07 Jan Vision Laser Eye Surgery
Vision laser eye surgery involves the use of a laser to decrease the need for glasses or contact lenses. There are to basic categories of vision laser eye surgery: 1. Corneal based procedures and 2. Lens based procedures.
Corneal Based Vision Correction
In Corneal based vision laser eye surgery, an excimer laser is used to reshape your cornea to restore focus for your distance vision. LASIK and PRK are the two most common types of corneal based vision laser eye surgery.
In LASIK, a thin flap is created using either a femtosecond laser or a thin oscillating razor called a microkeratome. This thin flap is elevated and an excimer laser is used to reshape the cornea. The flap is then returned to its original position and allowed to strengthen. Most experienced LASIK surgeons recommend using the femtosecond laser to create your flap if you choose LASIK.
In PRK, the surface epithelium is removed from the central part of the cornea and the excimer laser is used to reshape the cornea to restore focus. It takes about four days for the epithelium to grow back over the treated area.
Your vision returns faster with LASIK but your cornea is stronger after PRK. LASIK is more comfortable during the healing phase. Both LASIK and PRK have similar 20/20 rates.
Lens Based Vision Laser Eye Surgery
In Lens based vision laser eye, a femtosecond laser is used to make small incisions in your eye and to break up the lens inside your eye. The lens fragments are removed and replaced with a small plastic intraocular lens. The lens implants come in a variety of powers. Measurements are completed prior to your vision laser eye surgery to determine which dysfunctional lens replacement implant would best restore focus to your vision.
Should I have LASIK or Dysfunctional Lens Replacement?
With age, the lens inside your eye starts to loose function. This is called dysfunctional lens syndrome. In the early stages of dysfunctional lens syndrome you loose the ability to read without glasses but can still see clearly with glasses on. As the dysfunction progresses, the lens causes glare with night driving. In its later stages, the lens turns into a yellow cataract that you cant see through, even with glasses.
Younger patients still have healthy lenses, so they usually choose to have their vision corrected with a corneal based procedure like LASIK or PRK. Patients in their sixties often have advanced stages of dysfunctional lens syndrome so most choose to have lens based vision laser eye surgery, opting to have their lenses removed and lens replacement implants placed to restore good vision.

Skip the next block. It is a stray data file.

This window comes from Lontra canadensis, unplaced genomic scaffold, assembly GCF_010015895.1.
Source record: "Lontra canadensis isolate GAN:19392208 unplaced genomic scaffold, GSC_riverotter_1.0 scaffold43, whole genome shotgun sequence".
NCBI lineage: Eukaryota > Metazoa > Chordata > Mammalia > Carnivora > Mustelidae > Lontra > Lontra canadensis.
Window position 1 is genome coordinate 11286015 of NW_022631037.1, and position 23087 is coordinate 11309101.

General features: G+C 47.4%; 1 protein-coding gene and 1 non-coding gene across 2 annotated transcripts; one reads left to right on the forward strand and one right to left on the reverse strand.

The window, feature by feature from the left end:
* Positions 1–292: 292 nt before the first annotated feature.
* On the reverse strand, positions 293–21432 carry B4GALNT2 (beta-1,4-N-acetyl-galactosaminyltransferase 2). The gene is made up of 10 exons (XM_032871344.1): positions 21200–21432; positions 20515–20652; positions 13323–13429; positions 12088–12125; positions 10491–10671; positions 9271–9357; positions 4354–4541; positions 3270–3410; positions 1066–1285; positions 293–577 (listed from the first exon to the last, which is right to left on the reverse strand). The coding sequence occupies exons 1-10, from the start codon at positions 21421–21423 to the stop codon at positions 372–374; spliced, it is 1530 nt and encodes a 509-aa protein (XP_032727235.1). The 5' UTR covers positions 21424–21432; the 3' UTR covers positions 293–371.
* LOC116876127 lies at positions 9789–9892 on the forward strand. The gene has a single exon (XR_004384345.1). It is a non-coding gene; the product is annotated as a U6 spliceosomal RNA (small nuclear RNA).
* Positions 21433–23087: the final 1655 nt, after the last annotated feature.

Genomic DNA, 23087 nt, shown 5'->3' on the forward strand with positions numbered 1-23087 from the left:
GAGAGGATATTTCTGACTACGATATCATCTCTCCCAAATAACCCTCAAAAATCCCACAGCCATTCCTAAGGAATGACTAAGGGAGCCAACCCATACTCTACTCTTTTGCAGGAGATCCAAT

Patients in their 50’s have to wrestle a bit more with their decisions. Those that are fine wearing reading glasses usually choose LASIK/PRK.
Those that don’t want reading glasses usually choose LASIK if they like monovision (one eye for distance and the other for reading) when they trial it with contact lenses. If they don’t like monovision, many tend to have their lenses replaced with a multifocal or accommodating lens replacement implant.
KAMRA Corneal Inlay
It is possible that an entirely new option for both distance and near vision will become FDA approved called the KAMRA corneal inlay. In this form of vision laser eye surgery, a femtosecond laser makes a small pocket in your cornea and a small inlay is placed inside the pocket of one of your eyes. With this inlay, international data show that both eyes can see distance, but the eye with the inlay can also read in most patients. I was an implanting principal investigator in the FDA trial for the KAMRA so I have had experience with this inlay since the study in 2011.
Find a Good Refractive Surgeon
The scenarios I have described are generalizations and cannot replace the advice you could receive by consulting with an experienced vision laser eye surgeon. He/she will be able to find out how you use your eyes and your visual needs and desires. This will allow them to best recommend the ideal procedure for you and your eyes and to accurately counsel you on the risks, benefits, and alternatives.
As you review all the possibilities, I do want to also point out the advantage of visiting with a surgeon very exercised in both corneal and lens based laser eye surgery options. Surgeons that only do LASIK tend to talk with you only about LASIK and those that do lens based surgery (cataracts) tend to focus heavily on lens options.
I am based in Colorado and Wyoming and if this works with your travel plans, I would be happy to meet with you to find the best solution for your visual difficulties. You could also ask your local eye doctor who has a lot of experience with both corneal and refractive lens replacement options in your area to help you find a good refractive doctors in your part of the world.